IF George Russell can do something, ANYTHING to top the buzz of securing his best ever qualifying for Williams in front of a massively enthusiastic home crowd at Silverstone at last weekend’s British Grand Prix then I for one can’t wait for the rest of the season!
Arriving at the Northamptonshire/Buckinghamshire circuit (is there another circuit in the world that spans two counties/regions? The old Silverstone pit straight is in Northants and the new pit straight in Bucks) it was already clear that the capacity crown were determined to have a great weekend, the 2021 British Grand Prix having been recently designated a ‘COVID-19 test event’, meaning Silverstone could allow as many people to attend as it liked providing they could prove they’d been double jabbed or had recently tested negative for COVID.
As such, this was the first event of its kind that many racegoers had attended since the outbreak of COVID in early 2020, and you could feel it in the air even as you approached the queue to get through the gates on Friday morning, people cheerfully chatting with one-another as they waited.
The usually fairly low-key vibe on Friday was heightened too by some glorious sunshine, and the promise of a competitive session on a British Grand Prix Friday for the first time in living memory, as the introduction of ‘spring qualifying’ shunting actual qualifying back to Friday evening.
In front of a crowd that some Grand Prix organisers would be delighted with on race day, the cars took to the track at 6pm and it was abundantly clear who the partisan British crowd were behind – the three British drivers, Lewis Hamilton, Lando Norris and Williams’ George Russell, with most fans cheering on all three each time they roared past.
For Mr Saturday, read Mr Friday as George Russell slid into his customary Q2, and then with all eyes on him in Q2 proved he could perform under pressure by planting his Williams into Q3 for the second race in a row.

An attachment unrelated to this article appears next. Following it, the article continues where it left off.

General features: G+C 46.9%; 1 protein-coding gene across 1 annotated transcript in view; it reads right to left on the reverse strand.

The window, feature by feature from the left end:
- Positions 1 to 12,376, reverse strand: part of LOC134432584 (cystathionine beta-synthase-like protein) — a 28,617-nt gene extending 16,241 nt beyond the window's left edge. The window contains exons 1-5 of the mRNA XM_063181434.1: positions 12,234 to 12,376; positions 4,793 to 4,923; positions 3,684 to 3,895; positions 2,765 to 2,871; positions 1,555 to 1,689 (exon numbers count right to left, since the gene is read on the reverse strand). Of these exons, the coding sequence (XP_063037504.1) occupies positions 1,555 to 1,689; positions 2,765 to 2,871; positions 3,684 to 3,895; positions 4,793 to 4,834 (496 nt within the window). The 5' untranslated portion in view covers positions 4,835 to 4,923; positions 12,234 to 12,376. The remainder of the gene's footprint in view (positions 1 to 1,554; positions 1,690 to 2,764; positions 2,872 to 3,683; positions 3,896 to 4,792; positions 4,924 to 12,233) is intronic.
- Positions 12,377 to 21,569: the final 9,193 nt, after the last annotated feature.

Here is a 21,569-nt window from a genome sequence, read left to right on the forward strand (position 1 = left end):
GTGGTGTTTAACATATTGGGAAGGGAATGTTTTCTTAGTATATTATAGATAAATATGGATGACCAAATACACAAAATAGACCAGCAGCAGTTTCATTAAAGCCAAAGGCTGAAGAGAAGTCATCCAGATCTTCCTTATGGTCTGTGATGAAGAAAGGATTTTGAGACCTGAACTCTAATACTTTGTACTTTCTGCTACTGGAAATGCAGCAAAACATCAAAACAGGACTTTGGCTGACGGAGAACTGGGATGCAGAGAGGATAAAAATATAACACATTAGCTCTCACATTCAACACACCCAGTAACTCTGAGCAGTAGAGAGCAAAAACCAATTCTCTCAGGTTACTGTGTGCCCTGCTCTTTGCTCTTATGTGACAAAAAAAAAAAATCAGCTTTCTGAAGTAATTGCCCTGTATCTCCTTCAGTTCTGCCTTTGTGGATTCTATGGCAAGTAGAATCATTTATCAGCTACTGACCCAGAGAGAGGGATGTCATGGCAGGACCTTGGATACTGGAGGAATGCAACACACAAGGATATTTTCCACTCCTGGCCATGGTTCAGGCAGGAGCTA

Naturally the Silverstone crowd took to their feet with rapturous support, but better was to come.
Having already seen off Alpines, AlphaTauris and an Aston Martin – cars that on paper should have beaten him quite comfortably, George then put in a stellar solitary qualifying lap to finish in 8th place, ahead of a Ferrari and four-time World Champion Sebastian Vettel in an Aston Martin, and a full ten places ahead of team-mate Nicholas Latifi in 18th.
“It was our best qualifying session, and to do it in front of a home crowd was such an amazing feeling. This morning in FP1 I had no confidence with the car, and here we are in P8! Following practice, we had a decision to make to try and improve the car or stick to our guns and hope the track came towards us, which it did. Everything got in a much nicer window and I felt confident and comfortable out there which allowed me to get that extra tenth or two. Ultimately, we did a fantastic job to get there and it is about tomorrow now. It is not going to be easy, but we need to be aggressive and get on the front foot.” George told Williams F1 after the race.
A 9th place finish in sprint qualifying (a race that’s not a race, and where only the top three score any points, which is the archetypal time for the seemingly luckless Russell – in races at least – to finish in the top 10) followed, before a contretemps with Sainz’s Ferrari earned him a three place grid penalty for Sunday’s Grand Prix put him back in the pack, eventually bringing his FW43B home 12th.
However forgettable Sprint qualifying was – for everyone concerned – and though the race followed a now familiar pattern, Friday night qualifying will live long in the memory for all those who were there. It definitely felt like we were at the dawn of something quite special!